‘Heartstopper’: How the LGBTQ Series Differs From ‘Euphoria,’ According to Yasmin Finney
Heartstopper gives fans a heartwarming, digestible, and resonating LGBTQ coming-of-age story about love, friendships, and discovering one’s sexuality. The Netflix series centers on high school teens played by actors close to the ages of their characters. Fans have found the series was relatable on many different levels, from teen angst, heart palpitating crushes, and more. Actor Yasmin Finney explains Heartstopper has a different and welcoming vibe than Euphoria.
‘Heartstopper’ is a kind and sincere LGBTQ story compared to ‘Euphoria’s’ darker themes
Actor Joe Locke, who plays Charlie Spring, explains Heartstopper’s storyline tells a more optimistic LGBTQ story. He says the series reassures audiences that they deserve love, no matter who they are or their sexuality. In Heartstopper, Charlie is openly gay but is in a relationship with Ben, who refuses to accept what they have.
When Charlie sits next to Nick Nelson, feelings start to blossom. But Charlie is unsure if Nick is gay, and Nick starts to question his sexuality when he realizes his crush on Charlie. In the mix are Charlie’s friends. Tao is afraid of losing his friends while Elle transfers to an all-girls school and develops a crush on Tao.
By the end of the series, fans get a heartwarming finale of love and acceptance. With Heartstopper being immensely popular, fans cannot help but compare it to the teen series Euphoria. Some might say the two series exist in different playing fields in terms of genre and message.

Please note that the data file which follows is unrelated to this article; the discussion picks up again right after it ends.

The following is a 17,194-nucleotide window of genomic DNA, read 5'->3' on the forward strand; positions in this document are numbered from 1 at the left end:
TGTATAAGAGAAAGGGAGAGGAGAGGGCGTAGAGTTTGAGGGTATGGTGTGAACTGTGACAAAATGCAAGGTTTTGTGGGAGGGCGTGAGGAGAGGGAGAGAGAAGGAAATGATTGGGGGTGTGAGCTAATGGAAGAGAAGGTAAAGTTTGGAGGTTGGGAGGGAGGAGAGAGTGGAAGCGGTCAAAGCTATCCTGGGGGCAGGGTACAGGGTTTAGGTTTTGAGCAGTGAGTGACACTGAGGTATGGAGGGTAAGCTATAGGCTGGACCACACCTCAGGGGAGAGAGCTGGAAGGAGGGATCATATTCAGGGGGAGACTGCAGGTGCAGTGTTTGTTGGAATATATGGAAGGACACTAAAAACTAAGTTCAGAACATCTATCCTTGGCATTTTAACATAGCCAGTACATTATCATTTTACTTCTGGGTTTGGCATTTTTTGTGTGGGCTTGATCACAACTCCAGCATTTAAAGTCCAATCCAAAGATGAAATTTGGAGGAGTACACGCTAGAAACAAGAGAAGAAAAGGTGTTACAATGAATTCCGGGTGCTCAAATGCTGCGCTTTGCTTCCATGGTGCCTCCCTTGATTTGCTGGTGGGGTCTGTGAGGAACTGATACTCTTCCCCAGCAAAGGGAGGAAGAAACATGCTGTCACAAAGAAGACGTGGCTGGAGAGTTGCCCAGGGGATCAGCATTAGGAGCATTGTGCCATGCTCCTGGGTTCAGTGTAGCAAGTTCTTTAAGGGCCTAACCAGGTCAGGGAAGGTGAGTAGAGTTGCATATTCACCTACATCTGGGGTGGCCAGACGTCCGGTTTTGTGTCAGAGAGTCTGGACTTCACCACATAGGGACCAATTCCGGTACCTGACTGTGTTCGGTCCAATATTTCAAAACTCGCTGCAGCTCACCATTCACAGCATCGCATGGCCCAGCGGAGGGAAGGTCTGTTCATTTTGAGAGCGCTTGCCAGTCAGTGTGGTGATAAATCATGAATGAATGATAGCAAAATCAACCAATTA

Euphoria follows Rue (Zendaya), a drug-addicted teen who has a hard time finding stability in her life. Meanwhile, the people around her deal with their sexuality, relationships, sex, trauma, and darker themes. The series has been praised for its gritty representation of mature subject matters.
Yasmin Finney says ‘Heartstopper’ is truer representation compared to ‘Euphoria’
In an interview with Elle, Yasmin Finney talks about LGBTQ representation and its realistic representation of teens. Finney explains Heartstopper allows audiences to see themselves in a way they wished they had when they were younger and lost in who they were.
“It would have meant so much to a younger Yasmin to see an Elle on screen who is living authentically and unapologetically as herself,” said the actor. When asked how Heartstopper compares to Euphoria, Finney praises the series but admits it glamorizes the teen experience somehow.
“Euphoria is amazing, but we need to have shows that are true to nature,” said Finney. “It’s important to have true representation on screen so we can inspire the younger generation to be confident in themselves. You don’t have to have a Hollywood smile and perfect clear skin to be on television, you can just be yourself.”
Yasmin’s co-star Locke sees it the same way when describing Heartstopper to 1883 Magazine. “Euphoria is a great show for certain things, but it’s good to have the opposite end of the spectrum which is a show that depicts real things through an optimistic lens,” said the actor.
There is no denying that Euphoria speaks to audiences in a mature setting riddled with the grim reality of what the world can be, but Heartstopper is different. The Netflix series takes an LGBTQ story and gives it hope.
LGBTQ rights charity Stonewall helped bring authenticity and education to the set of ‘Heartstopper’
In Finney’s interview, Elle explains Stonewall was brought into Heartstopper to help educate the cast and crew about correct terminology, history, and more about the LGBTQ community. In Netflix’s “The Making of Heartstopper” video, the director explains he is not alone in creating the series regarding photographers, makeup artists, and crew. He wanted the crew and cast to be authentic as possible.
“I wanted as many of those people possible to be from the LGBTQ+ communities. So they can bring their experiences and identify the bits of the story that can only be from an LGBTQ perspective,” said the director.
Jeffrey Ingold was the LGBTQ consultant and explained, “We can help give a more authentic view of the context in which the show is happening. So it doesn’t feel like this is a drama that is happening over here. It’s based on the reality of what kids are going through.” Ingold explains they worked to create a safe space with an “LGBTQ mindedness at the forefront.”